Pinta Flores Festival: San Carlos City, Negros Occidental Created on October 15, 2012, 5:17 am Posted by nup

Pinta Flores Festival: San Carlos City, Negros Occidental


The sun always shines in Negros. In a way, there is always hope in San Carlos


The festival must be characterized with 

a vibrant and festive mood of 
merrymaking as a thanksgiving for the 
bountiful blessings of the Almighty to our 
beloved city and its people

The Pintaflores Festival shall be considered as the official festival of the City of San Carlos, Province of Negros Occidental which is being held every 5th of November on the same day of the commemoration of the historic "Al Cinco de Noviembre" which is declared a provincial holiday of Negros Occidental.

The festival must be characterized with a vibrant and festive mood of merrymaking as a thanksgiving for the bountiful blessings of the Almighty to our beloved city and its people.

 The Storyline: "The Tale of Nabingkalan and her Dances of Flowers"

In the mid-eastern coastline of the Buglas (Negros), facing the island of Zubu (Cebu) a lush and green valley is left uninhabited and untouched by human civilization until such time that a princess named Nabingka rom a flourishing tribe somewhere in the neighboring island was destined to reach the plains as she fled away from the warring tribes of her place.

The sunflower is a symbol of Pinta Flores

Aboard in a balsa (bamboo raft) with her warriors Princess Nabingka sailed across the deep trench of Tañon Strait and reached the plains now called San Carlos City. In her favor, the first inhabitants named the place Nabingkalan (coined from Nabingka, the name of the princess and lan, a suffix of Visayan origin which means "in honor").

It was believed that after the princess landed her new abode, Nabingkalan, she was melancholic and afflicted with an incurable disease perhaps caused by her remorse due to loneliness being away from her family.

Princess Nabingka, became weak and the tribesmen with their families wept for almost a year until such time that a babaylan implored the nature spirits and predicated that the Princess was saddened due to the absence of flowers in the place. The babaylan then ordered that all tribesmen should plant flowering shrubs, vines and trees. But the humid weather of the plains, the flowers didn't bloom and the babaylan this time summoned all tribesmen including women to have their bodies tattooed with flowers. In magnanimity all tribe members tattooed their bodies with flowers endemic to her hinterland to remind the Princess of her bountiful and glorious days with her family.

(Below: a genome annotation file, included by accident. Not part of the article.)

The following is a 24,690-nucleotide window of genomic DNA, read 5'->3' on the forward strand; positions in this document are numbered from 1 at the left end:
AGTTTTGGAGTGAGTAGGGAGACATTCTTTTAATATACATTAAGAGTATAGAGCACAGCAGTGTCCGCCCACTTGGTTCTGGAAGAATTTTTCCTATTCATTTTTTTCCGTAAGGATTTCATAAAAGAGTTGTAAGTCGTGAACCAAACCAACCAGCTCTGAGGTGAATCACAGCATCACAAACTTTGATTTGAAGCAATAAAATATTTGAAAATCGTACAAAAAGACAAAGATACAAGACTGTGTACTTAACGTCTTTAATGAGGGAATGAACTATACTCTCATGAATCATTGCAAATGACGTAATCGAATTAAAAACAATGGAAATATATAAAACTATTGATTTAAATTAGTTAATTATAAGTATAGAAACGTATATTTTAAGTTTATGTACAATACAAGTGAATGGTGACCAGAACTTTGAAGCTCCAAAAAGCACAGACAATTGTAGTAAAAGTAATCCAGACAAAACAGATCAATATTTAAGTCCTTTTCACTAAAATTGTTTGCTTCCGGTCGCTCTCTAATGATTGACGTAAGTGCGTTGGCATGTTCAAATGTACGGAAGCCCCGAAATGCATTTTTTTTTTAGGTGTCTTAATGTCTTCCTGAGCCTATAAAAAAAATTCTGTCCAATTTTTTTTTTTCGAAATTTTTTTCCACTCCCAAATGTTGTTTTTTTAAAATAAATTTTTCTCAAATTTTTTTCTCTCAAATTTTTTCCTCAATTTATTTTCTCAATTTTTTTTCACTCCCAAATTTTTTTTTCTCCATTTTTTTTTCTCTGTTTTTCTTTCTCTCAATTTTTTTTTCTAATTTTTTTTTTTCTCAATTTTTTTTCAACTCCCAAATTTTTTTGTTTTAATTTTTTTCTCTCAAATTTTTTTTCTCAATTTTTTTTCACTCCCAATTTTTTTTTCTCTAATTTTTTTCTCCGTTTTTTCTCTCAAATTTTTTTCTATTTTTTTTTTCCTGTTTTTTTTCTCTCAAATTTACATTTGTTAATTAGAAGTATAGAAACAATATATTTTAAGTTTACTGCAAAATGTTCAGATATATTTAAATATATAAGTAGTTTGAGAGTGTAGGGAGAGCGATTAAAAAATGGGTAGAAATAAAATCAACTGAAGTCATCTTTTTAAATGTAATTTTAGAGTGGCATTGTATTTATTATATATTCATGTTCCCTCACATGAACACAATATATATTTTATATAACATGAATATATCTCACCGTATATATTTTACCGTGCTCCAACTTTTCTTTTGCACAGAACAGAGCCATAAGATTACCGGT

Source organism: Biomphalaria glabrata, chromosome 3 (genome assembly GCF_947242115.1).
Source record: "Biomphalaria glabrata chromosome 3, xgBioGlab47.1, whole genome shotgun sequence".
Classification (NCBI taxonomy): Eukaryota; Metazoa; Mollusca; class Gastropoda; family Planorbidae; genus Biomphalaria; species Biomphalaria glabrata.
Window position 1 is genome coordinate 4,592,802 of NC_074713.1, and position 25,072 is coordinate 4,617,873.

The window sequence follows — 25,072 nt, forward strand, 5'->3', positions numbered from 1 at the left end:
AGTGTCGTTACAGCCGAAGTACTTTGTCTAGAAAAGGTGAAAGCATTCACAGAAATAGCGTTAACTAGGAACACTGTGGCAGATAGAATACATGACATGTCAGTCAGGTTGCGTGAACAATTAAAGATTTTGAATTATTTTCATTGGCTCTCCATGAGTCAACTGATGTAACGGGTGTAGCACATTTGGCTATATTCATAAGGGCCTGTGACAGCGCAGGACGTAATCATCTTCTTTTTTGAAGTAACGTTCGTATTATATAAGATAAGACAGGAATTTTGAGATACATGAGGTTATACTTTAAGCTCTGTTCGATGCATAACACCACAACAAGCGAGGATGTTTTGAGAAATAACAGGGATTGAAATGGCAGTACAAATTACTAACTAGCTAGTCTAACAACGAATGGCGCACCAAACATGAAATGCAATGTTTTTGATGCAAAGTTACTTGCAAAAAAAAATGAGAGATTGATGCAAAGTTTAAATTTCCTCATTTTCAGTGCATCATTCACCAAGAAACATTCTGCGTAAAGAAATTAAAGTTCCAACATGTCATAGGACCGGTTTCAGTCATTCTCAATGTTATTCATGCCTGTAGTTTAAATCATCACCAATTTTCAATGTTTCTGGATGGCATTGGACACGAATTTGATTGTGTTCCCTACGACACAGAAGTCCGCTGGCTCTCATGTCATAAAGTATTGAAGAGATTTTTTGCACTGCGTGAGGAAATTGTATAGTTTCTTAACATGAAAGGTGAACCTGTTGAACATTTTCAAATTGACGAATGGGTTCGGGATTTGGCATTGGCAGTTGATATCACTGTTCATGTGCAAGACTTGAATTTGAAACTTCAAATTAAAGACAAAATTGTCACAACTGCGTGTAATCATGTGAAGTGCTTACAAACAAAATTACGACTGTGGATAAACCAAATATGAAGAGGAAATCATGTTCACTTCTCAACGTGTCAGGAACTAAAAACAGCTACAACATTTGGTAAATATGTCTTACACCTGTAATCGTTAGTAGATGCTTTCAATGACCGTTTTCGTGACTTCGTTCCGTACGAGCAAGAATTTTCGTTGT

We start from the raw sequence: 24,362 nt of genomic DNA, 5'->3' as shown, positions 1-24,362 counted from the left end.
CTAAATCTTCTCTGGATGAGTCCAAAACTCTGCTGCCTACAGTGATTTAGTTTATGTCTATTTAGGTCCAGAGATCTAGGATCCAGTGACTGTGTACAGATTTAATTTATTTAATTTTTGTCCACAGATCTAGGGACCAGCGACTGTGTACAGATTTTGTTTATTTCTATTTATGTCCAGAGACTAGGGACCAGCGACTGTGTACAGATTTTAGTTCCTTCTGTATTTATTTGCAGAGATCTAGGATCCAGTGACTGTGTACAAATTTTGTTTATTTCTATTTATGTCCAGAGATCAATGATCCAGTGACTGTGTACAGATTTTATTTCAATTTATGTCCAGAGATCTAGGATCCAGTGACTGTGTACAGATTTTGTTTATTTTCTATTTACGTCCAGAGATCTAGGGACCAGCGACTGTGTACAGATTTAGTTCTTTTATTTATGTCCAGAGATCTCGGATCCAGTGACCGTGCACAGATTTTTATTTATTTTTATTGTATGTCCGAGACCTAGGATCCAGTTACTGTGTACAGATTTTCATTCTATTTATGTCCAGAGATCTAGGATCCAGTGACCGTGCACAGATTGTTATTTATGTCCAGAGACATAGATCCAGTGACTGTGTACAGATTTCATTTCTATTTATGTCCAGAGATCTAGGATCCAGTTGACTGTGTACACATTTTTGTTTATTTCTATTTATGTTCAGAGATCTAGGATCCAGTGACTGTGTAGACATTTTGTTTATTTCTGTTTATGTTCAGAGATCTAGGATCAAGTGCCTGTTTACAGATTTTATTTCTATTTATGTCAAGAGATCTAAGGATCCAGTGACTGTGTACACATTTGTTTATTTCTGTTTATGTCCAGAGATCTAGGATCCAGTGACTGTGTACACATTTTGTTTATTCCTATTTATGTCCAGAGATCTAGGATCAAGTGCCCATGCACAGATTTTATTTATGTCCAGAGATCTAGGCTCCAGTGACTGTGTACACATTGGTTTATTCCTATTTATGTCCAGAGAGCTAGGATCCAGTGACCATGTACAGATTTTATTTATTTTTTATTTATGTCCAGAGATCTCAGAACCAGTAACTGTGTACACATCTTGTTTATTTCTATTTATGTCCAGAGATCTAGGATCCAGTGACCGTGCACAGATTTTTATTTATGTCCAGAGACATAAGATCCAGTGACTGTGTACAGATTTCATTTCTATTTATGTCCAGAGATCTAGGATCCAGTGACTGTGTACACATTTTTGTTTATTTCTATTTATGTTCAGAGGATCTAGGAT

Due to the glee on what he saw, the chieftain then threw a bangaw (food party) to signify his happiness. He ordered a hudyaka-pahalipay (merrymaking – thanksgiving) in honor of San Carlos de Borromeo, the patron saint of his journey. The journey that led him to the discovery that indeed her beloved daughter has now a place and a people of her own.The news about the plight of the princess reached her family's tribe and the chieftain who is his father decided to follow the journey of her daughter. The chieftain accompanied by a priest sailed to Nabingkalan bringing the image of San Carlos de Borromeo as a traditional Christian gesture of spirituality on journeys. As he reached the place of the princess he couldn't believe what he saw as the princess was alive and now back in her vigorous health.

Sunflower as the city's symbolic flower

"The sun always shines in Negros. In a way, there is always hope in San Carlos…."

This metaphorical statement underscores the strong disposition of resilience among the people of San Carlos that despite the storms in life still Carloseños are looking forward to a brighter and more vibrant future.

Amidst the people's quest of cultural and historical identity as symbolized by a flower, in an unknown origin, the Sunflower seemingly emanated as her symbolic flower. To give justification, the City Tourism Office conducted a brief research to the culture of Carloseños and discovered two major significant values among others. Surprisingly, these values equivocate to that of a common characteristic of a sunflower.

The people of San Carlos are known to be hardworking and resilient, values that connote to a strong grip of hope and being optimistic amidst life's crisis, whereas, a sunflower is known to be a symbolism of the sun and it is believed that sunshine connotes hope.

Another justification, that sunflower is known to symbolize adoration which the Pintaflores centers on the theme of the adoration of flowers as ritual of thanksgiving.

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